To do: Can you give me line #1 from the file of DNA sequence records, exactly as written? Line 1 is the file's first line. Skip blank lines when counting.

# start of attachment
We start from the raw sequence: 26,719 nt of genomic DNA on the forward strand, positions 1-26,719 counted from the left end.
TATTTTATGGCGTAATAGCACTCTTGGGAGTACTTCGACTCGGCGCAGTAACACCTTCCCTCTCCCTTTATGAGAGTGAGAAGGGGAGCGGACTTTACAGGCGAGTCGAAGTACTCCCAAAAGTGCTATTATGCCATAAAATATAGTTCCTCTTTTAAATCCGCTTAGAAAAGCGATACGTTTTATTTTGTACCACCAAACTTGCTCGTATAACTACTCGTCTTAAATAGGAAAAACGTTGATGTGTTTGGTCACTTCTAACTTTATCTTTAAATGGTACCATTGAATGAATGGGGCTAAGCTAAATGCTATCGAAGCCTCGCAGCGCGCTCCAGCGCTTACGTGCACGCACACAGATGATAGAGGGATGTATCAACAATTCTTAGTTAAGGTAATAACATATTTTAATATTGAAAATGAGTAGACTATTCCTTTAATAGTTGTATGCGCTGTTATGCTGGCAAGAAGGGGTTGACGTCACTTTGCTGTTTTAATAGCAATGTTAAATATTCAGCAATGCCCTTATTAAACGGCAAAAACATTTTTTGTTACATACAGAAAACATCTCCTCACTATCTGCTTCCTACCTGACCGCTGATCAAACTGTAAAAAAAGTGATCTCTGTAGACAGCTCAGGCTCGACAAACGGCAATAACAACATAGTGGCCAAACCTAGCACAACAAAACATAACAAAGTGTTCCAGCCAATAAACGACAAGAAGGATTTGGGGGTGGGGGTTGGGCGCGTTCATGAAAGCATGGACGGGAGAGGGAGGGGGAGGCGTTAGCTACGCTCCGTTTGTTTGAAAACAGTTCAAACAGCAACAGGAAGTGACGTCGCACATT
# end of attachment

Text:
We start from the raw sequence: 26,719 nt of genomic DNA on the forward strand, positions 1-26,719 counted from the left end.